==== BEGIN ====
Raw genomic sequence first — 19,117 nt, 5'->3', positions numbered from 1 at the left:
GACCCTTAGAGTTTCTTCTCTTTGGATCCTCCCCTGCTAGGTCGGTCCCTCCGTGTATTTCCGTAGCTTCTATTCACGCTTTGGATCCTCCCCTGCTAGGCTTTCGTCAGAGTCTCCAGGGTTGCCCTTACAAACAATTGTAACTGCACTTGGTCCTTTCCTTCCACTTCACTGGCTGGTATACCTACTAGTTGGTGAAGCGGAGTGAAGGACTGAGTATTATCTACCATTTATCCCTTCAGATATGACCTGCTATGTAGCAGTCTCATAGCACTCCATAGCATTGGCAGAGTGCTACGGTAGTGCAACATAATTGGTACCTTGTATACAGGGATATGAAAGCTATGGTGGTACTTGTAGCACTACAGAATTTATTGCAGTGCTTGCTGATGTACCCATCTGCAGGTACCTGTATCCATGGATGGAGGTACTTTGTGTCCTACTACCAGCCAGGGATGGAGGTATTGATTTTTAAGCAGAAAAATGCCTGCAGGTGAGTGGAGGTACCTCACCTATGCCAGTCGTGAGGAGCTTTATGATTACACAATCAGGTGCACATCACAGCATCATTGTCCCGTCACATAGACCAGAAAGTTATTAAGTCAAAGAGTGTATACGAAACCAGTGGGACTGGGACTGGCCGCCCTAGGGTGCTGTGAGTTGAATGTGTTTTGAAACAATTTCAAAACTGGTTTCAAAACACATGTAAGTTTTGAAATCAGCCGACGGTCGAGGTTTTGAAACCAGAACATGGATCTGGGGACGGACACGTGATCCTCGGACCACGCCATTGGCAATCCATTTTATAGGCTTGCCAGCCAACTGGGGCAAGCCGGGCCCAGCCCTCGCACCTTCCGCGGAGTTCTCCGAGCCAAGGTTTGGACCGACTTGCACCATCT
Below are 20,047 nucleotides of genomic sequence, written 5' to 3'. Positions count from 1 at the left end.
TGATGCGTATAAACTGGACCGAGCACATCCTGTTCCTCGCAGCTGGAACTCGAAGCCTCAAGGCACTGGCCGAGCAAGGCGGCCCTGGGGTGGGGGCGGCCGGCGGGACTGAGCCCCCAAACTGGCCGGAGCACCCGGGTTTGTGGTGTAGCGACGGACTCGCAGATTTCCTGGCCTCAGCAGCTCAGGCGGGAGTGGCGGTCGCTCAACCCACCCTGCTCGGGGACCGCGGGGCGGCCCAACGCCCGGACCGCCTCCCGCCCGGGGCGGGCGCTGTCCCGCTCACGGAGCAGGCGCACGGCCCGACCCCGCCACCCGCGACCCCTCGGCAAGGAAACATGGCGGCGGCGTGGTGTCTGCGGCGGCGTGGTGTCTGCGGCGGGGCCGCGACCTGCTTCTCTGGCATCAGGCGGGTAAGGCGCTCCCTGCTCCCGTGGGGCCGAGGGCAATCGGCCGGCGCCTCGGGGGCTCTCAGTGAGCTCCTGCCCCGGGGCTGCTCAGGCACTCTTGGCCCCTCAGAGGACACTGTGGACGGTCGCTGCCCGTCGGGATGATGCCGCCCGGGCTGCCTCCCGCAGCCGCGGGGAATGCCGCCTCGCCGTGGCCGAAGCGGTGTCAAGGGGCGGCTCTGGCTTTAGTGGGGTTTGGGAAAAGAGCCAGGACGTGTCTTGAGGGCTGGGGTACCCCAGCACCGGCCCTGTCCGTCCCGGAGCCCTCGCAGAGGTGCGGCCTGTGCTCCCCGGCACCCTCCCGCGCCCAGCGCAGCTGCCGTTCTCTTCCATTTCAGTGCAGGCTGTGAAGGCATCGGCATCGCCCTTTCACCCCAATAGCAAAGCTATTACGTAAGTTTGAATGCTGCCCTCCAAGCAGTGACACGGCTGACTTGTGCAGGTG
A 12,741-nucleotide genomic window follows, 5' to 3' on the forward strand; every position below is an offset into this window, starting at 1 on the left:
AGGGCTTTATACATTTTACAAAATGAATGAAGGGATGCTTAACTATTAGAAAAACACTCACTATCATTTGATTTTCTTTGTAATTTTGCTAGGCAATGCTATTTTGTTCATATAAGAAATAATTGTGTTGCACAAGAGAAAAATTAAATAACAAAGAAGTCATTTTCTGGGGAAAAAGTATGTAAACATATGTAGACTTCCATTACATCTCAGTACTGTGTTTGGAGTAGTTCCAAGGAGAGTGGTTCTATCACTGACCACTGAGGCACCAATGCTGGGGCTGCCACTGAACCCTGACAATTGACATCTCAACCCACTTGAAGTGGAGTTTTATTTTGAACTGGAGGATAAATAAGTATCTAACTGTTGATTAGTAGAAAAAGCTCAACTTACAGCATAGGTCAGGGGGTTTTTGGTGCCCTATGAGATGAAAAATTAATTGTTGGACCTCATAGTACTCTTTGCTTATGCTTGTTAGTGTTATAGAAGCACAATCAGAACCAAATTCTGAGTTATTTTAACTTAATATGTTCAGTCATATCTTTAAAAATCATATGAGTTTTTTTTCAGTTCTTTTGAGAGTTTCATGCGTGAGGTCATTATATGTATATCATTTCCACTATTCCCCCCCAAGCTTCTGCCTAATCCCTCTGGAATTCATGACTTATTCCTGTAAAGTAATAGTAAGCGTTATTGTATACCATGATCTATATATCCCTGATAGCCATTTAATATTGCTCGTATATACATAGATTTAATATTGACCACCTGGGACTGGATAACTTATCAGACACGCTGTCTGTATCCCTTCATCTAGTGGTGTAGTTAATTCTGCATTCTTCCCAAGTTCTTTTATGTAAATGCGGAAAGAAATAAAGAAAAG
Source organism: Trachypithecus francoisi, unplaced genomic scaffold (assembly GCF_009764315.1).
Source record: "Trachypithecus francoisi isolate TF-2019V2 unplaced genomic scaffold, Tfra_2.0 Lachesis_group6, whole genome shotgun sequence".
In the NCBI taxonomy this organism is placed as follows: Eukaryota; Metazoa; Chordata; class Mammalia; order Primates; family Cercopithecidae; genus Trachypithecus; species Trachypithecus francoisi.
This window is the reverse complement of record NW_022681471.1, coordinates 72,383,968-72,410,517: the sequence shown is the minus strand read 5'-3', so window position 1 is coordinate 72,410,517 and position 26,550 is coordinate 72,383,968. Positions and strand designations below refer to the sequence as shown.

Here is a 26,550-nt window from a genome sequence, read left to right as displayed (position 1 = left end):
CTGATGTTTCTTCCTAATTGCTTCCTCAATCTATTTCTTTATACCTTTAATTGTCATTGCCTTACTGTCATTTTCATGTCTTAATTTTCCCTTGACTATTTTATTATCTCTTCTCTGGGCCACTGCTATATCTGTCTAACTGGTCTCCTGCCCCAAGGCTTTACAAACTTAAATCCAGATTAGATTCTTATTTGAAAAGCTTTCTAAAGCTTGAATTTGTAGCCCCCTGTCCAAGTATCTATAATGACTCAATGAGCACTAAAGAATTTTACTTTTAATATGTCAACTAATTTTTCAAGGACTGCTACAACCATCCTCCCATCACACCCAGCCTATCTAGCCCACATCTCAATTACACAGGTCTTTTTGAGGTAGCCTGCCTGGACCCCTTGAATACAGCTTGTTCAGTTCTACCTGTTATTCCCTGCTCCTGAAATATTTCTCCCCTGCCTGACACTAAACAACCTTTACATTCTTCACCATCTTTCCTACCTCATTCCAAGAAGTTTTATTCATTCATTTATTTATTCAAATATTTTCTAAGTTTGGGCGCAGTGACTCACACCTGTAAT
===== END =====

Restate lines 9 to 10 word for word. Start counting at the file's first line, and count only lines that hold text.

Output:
In the NCBI taxonomy this organism is placed as follows: Eukaryota; Metazoa; Chordata; class Mammalia; order Primates; family Cercopithecidae; genus Trachypithecus; species Trachypithecus francoisi.
This window is the reverse complement of record NW_022681471.1, coordinates 72,383,968-72,410,517: the sequence shown is the minus strand read 5'-3', so window position 1 is coordinate 72,410,517 and position 26,550 is coordinate 72,383,968. Positions and strand designations below refer to the sequence as shown.